# Is there an example of an optaplanner vrp model that minimizes cost per unit?

## Is there an example of an optaplanner vrp model that minimizes cost per unit?

Contents

Problem Description:

I have a vrp variant that minimizes cost for a set of liquid deliveries. I have been asked to minimize cost per unit instead.

The costs are: hourly vehicle costs from standstill, back to depot (just the time to previous standstill and time to depot from the VRP example, multiplied by the vehicle hourly rate), plus the cost of product.

The amount delivered varies depending on the solution, but can be calculated by doing a sum of the deliveries of each vehicle.

So I have three streams for costs and one for unit count. Is there a way to join them and divide the two sums? Or is a shadow variable the only way to do it?

For a shadow variable method, I would add "cost"to each customer and then have a single constraint that replaces all the soft constraints that looks like:

``````protected Constraint costPerUnit(ConstraintFactory factory) {
return factory.forEach(Customer.class)
.groupBy( c->sumLong(c.getCost()), sumLong(c.getLitres))
.penalizeLong(
HardSoftLongScore.ONE_SOFT,
(cost, amount) -> cost / amount)
.asConstraint("costOfProduct");
}
``````

It seems like it would be very slow though.

edit: thinking about this some more, is there a performance reason for using constraint streams instead of just calculating the score in listerners and then using one simple constraint stream rule for all soft constraints?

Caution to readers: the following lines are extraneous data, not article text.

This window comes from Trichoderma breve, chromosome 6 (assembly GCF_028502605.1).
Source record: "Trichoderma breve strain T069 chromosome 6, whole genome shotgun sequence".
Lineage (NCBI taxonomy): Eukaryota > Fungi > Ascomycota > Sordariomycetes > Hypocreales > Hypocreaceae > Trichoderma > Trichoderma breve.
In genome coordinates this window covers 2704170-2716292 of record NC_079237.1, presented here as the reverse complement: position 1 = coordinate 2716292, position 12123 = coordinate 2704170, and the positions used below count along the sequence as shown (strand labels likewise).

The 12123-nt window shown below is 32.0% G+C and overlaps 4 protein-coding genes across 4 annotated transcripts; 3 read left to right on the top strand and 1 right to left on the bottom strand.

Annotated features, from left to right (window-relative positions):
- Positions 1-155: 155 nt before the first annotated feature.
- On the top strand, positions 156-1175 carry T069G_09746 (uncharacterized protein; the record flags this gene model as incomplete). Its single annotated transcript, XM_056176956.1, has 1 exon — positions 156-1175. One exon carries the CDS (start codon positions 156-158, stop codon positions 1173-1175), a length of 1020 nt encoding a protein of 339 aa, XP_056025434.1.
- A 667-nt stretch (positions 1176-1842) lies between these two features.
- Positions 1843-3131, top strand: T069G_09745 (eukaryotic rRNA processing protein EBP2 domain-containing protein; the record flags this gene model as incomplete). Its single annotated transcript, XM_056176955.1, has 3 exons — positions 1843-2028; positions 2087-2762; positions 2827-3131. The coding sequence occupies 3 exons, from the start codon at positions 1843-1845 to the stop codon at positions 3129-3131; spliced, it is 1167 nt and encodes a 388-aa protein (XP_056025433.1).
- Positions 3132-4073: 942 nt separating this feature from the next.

## Solution – 1

Even though, with a lot of care and attention, you could probably implement a very fast listener to tackle this sort of problem, I doubt it would be as fast as a properly incremental solution.

Now does that solution need to be implemented using Constraint Streams? No. For small problems, `EasyScoreCalculator` will be, well, easy – but for small problems, you wouldn’t need OptaPlanner. For problems large in size but easy in how the score is calculated, you may want to look into `IncrementalScoreCalculator` – those are tricky to implement, but once you get it right, there is no way you could be any faster. Well-designed incremental calculators routinely beat Constraint Streams in terms of performance.

The main benefit of Constraint Streams is good performance without the need for complex code. And you get constraint justifications, and therefore score explanations. The downside is you have to learn to think in the API, and there is some overhead. It’s up to you to weigh these factors against each other and make the choice that is best for your particular problem.

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